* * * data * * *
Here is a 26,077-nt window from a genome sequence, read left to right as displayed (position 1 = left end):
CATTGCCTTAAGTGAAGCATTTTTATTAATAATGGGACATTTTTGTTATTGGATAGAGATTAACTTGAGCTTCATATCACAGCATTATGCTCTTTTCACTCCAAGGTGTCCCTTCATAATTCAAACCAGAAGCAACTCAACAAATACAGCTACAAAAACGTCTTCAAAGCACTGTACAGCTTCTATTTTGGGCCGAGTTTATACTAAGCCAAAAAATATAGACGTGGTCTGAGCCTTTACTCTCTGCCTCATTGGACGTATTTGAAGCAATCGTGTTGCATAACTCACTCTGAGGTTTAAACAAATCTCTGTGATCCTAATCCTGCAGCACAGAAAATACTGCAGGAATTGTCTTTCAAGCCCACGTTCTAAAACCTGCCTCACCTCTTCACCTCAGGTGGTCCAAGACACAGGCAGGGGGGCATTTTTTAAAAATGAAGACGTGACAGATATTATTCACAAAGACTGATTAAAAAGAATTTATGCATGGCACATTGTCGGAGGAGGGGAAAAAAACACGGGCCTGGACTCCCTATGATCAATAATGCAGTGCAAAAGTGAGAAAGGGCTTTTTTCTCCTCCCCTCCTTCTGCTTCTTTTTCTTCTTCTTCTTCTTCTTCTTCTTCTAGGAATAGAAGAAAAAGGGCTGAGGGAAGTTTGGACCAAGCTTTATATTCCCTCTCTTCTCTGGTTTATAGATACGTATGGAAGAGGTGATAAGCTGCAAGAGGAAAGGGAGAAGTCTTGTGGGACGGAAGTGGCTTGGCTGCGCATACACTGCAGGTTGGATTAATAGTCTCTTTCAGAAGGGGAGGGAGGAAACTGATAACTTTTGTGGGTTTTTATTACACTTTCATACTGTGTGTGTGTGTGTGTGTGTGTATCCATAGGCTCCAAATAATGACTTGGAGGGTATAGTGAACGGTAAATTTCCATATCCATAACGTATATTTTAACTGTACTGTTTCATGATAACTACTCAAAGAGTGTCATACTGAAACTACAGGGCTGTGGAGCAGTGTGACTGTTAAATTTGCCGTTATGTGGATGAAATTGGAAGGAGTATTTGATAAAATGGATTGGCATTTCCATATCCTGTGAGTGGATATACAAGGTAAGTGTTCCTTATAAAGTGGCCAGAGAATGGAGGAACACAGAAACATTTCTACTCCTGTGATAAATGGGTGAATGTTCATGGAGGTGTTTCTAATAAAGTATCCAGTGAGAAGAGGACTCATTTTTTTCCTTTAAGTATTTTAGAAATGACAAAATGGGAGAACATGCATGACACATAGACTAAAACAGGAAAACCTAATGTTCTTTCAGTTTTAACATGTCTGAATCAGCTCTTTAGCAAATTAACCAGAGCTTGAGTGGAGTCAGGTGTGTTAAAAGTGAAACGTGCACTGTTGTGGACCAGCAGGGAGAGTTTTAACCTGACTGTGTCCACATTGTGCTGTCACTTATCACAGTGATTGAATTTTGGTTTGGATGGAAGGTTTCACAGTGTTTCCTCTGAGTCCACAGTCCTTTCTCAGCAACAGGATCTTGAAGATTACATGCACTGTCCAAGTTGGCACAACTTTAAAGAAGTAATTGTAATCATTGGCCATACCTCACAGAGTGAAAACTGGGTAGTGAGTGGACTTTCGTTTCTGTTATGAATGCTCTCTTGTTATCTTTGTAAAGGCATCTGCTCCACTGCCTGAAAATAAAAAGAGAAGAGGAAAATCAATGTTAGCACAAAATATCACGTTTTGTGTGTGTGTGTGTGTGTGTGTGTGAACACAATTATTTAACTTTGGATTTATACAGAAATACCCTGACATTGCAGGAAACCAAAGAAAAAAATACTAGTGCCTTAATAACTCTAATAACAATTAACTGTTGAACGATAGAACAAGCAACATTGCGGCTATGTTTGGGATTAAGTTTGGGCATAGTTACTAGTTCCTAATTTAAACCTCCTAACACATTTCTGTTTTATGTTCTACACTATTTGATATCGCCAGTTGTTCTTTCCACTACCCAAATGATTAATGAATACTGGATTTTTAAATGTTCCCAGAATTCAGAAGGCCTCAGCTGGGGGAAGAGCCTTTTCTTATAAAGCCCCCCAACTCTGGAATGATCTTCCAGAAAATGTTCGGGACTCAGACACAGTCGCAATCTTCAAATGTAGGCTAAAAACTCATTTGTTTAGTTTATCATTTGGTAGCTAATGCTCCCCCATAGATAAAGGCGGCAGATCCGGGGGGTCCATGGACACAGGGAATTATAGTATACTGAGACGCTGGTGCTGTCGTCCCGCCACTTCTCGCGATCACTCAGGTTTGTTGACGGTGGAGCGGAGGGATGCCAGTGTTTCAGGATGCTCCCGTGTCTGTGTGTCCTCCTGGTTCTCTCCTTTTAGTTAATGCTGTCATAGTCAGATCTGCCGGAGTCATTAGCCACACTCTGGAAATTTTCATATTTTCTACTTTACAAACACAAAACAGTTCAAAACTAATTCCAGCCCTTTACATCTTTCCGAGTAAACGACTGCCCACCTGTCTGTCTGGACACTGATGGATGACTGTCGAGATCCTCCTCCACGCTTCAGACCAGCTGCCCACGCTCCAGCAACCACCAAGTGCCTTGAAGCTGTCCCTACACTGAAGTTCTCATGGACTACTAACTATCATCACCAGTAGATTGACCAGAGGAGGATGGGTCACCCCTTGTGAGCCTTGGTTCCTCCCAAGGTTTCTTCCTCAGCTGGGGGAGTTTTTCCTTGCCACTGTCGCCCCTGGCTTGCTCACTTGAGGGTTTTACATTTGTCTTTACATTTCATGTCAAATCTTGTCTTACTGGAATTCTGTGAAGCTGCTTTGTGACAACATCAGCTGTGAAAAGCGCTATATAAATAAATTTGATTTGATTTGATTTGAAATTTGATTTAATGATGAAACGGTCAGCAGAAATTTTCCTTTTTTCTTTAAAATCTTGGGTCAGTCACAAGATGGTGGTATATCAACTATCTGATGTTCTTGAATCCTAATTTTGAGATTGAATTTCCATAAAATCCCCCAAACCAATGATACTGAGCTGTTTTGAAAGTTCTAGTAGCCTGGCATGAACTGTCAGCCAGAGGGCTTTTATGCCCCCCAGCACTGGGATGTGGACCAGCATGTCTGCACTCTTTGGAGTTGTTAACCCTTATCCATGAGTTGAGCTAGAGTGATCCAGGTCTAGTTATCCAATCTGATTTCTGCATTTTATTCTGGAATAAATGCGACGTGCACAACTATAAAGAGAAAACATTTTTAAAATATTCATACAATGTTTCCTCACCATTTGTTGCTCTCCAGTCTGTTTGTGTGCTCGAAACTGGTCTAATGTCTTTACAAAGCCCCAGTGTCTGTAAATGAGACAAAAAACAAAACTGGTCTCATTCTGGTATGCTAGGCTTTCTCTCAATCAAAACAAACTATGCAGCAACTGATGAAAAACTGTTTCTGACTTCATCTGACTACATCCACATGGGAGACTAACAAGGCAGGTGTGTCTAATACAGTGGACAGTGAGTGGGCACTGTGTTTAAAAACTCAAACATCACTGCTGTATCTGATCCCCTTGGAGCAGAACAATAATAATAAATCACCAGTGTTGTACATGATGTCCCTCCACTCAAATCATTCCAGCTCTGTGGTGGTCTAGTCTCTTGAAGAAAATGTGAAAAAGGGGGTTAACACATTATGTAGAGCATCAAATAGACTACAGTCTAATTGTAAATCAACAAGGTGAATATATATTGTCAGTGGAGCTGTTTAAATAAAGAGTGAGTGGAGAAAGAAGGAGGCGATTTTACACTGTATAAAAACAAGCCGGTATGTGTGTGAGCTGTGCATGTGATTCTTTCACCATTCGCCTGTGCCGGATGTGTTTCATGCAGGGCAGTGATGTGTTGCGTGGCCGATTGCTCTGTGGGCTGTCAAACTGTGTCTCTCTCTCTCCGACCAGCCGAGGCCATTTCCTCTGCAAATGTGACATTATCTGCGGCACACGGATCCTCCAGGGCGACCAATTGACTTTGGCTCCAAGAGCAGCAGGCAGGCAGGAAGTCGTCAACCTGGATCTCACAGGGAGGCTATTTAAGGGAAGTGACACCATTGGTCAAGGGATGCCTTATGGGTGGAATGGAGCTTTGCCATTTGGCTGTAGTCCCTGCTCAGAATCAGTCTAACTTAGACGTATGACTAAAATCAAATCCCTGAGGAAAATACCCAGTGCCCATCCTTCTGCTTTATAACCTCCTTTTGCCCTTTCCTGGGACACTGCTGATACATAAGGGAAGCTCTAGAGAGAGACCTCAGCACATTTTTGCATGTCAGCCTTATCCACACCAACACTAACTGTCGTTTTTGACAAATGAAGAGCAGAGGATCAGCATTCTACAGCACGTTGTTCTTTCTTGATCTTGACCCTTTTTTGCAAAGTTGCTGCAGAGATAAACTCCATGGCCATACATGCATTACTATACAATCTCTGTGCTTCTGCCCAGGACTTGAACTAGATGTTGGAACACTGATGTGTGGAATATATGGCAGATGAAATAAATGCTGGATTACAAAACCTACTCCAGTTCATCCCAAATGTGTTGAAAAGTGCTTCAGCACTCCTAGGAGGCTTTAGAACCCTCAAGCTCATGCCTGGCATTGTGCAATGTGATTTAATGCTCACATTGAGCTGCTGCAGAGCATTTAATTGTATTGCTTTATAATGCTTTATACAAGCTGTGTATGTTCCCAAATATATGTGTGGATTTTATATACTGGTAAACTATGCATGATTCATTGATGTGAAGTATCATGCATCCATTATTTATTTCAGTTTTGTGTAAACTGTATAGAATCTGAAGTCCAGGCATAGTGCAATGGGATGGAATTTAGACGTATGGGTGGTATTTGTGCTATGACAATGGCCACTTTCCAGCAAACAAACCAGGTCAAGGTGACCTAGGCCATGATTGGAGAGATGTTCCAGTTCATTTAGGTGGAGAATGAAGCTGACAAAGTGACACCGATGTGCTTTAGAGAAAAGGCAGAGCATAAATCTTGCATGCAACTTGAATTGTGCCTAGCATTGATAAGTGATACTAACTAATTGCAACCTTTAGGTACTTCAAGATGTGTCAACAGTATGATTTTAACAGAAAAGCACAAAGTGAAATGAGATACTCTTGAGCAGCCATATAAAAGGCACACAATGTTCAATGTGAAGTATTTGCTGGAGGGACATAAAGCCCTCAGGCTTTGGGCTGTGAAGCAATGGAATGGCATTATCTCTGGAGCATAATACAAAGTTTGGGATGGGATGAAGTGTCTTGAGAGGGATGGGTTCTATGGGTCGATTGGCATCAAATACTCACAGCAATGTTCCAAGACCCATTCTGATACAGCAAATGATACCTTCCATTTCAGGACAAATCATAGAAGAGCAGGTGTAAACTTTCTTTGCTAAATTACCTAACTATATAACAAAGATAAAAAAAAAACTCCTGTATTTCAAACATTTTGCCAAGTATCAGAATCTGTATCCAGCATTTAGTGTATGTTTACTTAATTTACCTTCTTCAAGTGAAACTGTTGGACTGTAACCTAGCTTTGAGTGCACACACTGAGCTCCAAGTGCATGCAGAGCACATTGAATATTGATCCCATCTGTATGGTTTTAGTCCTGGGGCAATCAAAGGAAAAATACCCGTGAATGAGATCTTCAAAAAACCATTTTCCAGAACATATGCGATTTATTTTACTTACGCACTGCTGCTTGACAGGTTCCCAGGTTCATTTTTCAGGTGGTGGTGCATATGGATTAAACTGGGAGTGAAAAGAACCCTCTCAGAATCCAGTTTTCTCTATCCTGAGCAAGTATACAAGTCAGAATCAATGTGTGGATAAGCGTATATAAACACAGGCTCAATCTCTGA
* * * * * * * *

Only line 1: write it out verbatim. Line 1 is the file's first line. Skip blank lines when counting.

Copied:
Here is a 26,077-nt window from a genome sequence, read left to right as displayed (position 1 = left end):